opportunistic encryption using TLS.  Stated another way, it is
   impossible for a program to have a configuration option for
   opportunistic encryption: having such an option inherently is not for
   opportunistic encryption.

   When an application that supports opportunistic encryption negotiates
   TLS, that application might or might not authenticate the TLS server.
   It is expected that the common case is that applications that
   supports opportunistic encryption will not authenticate the TLS
   servers they connect to.  However, it is acceptable for an
   application that supports opportunistic encryption to only complete
   the TLS negotiation if the TLS server can be validated.

   When an application that is doing opportunistic encryption
   successfully creates a TLS session, that application MUST NOT show
   the user any indication that TLS is in use.

   An application that does opportunistic encryption using TLS finds the
   appropriate TLS server using one or more of many mechanisms, none of
   which are described here in detail.  Some of those mechanisms include
   in-protocol upgrade to TLS, in-protocol pointers to TLS servers, DNS
   queries whose responses indicate the presence of appropriate TLS
   servers, and simply trying a TCP port on which TLS is expected.

3.  IANA Considerations

   None

4.  Security Considerations

   Opportunistic encryption using TLS prevents observation by passive
   attackers on the network.  However, it doesn't completely prevent the
   attacker from knowing anything about the contents of the encrypted
   information.  For example, the attacker can know what protocol is
   being encrypted, the approximate size of the encrypted messages, and



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   so on.  The attacker can also learn about the cryptographic
   capabilities of the client and server by observing the TLS handshake.

   The purpose for the requirement that the application not have any
   user-visible configuration that enables opportunistic encryption is
   that having user-visible configuration is likely to cause lower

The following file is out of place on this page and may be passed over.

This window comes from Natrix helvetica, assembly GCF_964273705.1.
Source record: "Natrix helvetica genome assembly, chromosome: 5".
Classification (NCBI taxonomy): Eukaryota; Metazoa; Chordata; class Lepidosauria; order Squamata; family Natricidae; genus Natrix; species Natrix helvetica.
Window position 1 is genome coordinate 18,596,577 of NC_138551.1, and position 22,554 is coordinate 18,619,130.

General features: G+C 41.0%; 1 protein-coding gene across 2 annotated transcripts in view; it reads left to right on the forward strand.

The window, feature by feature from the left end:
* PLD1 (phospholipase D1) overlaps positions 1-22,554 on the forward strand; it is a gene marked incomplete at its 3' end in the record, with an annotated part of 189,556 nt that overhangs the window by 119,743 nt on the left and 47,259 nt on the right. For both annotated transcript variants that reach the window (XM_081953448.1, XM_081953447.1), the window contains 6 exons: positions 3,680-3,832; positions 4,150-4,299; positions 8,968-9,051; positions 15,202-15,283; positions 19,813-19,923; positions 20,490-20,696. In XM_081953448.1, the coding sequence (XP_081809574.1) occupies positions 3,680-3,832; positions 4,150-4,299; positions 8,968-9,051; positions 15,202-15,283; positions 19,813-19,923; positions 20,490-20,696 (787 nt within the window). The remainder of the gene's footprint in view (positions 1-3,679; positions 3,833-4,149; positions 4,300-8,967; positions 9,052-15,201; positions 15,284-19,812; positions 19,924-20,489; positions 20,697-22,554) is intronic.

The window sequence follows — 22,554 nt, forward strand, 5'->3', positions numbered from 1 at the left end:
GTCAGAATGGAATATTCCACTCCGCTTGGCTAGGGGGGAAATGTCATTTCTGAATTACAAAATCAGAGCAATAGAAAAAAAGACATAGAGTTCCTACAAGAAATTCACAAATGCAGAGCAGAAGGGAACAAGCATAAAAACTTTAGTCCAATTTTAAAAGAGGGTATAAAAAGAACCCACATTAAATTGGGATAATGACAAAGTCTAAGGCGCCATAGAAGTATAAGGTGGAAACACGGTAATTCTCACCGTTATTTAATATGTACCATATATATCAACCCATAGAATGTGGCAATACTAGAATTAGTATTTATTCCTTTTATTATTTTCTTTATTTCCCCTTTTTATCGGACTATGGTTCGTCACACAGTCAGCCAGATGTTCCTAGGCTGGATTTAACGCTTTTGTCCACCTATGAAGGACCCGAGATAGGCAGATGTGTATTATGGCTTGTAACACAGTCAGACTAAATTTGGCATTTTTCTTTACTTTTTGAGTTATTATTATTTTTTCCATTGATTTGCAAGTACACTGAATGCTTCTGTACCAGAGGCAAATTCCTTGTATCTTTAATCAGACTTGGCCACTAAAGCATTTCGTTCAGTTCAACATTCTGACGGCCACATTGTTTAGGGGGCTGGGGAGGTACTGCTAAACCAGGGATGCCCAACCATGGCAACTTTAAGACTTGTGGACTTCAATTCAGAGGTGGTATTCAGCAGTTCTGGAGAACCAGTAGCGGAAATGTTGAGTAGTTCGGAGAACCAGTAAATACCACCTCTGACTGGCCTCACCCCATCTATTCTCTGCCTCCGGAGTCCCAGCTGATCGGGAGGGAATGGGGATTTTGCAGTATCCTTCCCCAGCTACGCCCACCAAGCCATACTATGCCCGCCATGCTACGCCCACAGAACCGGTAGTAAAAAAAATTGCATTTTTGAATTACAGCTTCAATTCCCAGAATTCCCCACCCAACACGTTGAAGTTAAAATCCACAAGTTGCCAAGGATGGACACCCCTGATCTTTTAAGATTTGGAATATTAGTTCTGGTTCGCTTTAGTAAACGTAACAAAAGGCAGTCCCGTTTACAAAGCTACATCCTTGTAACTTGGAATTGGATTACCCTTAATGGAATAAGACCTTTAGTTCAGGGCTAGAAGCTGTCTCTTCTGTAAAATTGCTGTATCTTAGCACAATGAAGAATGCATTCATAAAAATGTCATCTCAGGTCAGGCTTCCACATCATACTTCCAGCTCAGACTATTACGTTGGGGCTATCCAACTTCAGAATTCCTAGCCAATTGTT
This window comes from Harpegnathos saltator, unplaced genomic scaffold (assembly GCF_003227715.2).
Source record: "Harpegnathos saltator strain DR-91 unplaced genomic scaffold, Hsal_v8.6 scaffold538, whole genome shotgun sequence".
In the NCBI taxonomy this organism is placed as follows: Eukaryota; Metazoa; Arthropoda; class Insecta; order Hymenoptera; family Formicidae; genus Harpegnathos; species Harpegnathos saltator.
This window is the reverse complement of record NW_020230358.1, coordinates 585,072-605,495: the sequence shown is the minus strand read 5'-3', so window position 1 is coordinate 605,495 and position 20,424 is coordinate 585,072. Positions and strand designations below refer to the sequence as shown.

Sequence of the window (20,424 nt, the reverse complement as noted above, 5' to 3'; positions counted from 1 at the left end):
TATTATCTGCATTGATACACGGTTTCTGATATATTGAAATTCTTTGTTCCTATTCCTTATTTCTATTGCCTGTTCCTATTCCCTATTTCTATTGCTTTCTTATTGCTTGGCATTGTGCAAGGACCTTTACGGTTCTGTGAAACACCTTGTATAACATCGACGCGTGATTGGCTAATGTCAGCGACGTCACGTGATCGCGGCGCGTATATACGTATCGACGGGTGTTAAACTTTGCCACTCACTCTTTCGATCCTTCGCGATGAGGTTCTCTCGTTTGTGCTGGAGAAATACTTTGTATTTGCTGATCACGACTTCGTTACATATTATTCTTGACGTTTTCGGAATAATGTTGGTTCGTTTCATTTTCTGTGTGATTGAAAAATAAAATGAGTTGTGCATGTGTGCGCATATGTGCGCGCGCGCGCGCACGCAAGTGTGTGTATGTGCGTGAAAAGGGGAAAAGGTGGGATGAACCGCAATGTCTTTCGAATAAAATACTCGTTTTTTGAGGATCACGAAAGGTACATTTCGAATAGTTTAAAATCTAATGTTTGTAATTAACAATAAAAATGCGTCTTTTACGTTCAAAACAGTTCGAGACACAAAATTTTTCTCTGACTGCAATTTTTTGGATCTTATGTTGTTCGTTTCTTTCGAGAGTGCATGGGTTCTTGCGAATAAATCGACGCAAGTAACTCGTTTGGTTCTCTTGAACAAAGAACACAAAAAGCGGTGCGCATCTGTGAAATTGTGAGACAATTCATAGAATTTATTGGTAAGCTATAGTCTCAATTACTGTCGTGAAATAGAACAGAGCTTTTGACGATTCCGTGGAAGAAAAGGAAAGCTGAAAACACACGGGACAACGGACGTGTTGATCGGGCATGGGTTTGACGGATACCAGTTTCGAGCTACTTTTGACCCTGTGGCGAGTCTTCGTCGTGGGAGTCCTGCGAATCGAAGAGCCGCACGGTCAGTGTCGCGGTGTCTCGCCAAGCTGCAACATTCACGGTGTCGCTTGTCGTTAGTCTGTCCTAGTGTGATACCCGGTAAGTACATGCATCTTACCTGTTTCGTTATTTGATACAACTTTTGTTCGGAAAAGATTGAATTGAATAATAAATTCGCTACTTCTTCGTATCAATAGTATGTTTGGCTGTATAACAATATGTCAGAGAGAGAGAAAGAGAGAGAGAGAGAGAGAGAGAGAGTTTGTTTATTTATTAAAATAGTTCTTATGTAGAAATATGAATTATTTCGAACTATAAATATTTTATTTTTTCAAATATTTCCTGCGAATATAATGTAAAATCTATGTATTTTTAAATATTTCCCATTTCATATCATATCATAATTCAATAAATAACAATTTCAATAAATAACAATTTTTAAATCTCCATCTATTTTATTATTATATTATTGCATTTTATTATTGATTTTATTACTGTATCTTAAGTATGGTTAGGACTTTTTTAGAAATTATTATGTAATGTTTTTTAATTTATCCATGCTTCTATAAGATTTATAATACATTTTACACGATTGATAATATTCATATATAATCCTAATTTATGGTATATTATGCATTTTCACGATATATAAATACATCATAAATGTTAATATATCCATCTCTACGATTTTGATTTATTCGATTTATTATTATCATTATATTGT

security for the Internet.  A widely-used setting that says "use TLS
   even when it is not called for" would cause server operators to
   become more lax with their TLS deployments, such as not bothering to
   renew (or even get) widely-accepted certificates for their sites
   because they know that most applications could reach them with TLS
   anyway.

   The purpose for the requirement that the application not show that
   TLS is in use if the TLS was established with opportunistic
   encryption is that such an indication is likely to cause lower
   security for the Internet, particularly in web browsers.

5.  References

5.1.  Normative References

   [RFC2119]  Bradner, S., "Key words for use in RFCs to Indicate
              Requirement Levels", March 1997.

5.2.  Informative References

   [RFC2246]  Dierks, T. and C. Allen, "The TLS Protocol Version 1.0",
              RFC 2246, January 1999.

   [RFC4346]  Dierks, T. and E. Rescorla, "The Transport Layer Security
              (TLS) Protocol Version 1.1", RFC 4346, April 2006.

   [RFC5246]  Dierks, T. and E. Rescorla, "The Transport Layer Security
              (TLS) Protocol Version 1.2", RFC 5246, August 2008.

Appendix A.  Unauthenticated TLS

   The term "unauthenticated encryption", when used in the context of
   TLS, is fairly straight-forward.  However, in discussions on many
   security and protocol mailing lists, it is often confused with
   "opportunistic encryption using TLS".

   Unauthenticated encryption for TLS is the act of setting up a TLS
   session at the request of a user where the TLS client does not
   authenticate the TLS server.





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   When the TLS session is being set up at the request of the user, such
   as when the user enters a URL that should only be resolved with TLS,
   using unauthenticated TLS is rarely the expected or desired result.
   In such a situation, the application might allow unauthenticated TLS
   after giving the user some warning, or the application might even
   have a configuration setting that tells the application to allow
   unauthenticated TLS even when trying to set up an explicit TLS
   session.

   Many security-conscious protocol developers are severely critical of
   applications that allow unauthenticated encryption with TLS, even if
   the application gives the user warnings when authentication failed.
   Similarly, many security-conscious protocol developers are severely
   critical of applications that allow unauthenticated encryption to be
   configured at all.

   Note that "opportunistic encryption using TLS" may allow the TLS
   session to be set up without the client authenticating the server.
   This is a completely different scenario than "unauthenticated
   encryption" using TLS.  The definition of opportunistic encryption
   with TLS precludes the TLS session being set up at the request of the
   user; the definition of unauthenticated encryption with TLS requires
   that the TLS session is being set up at the request of the user.

Author's Address

   Paul Hoffman
   VPN Consortium

   Email: paul.hoffman@vpnc.org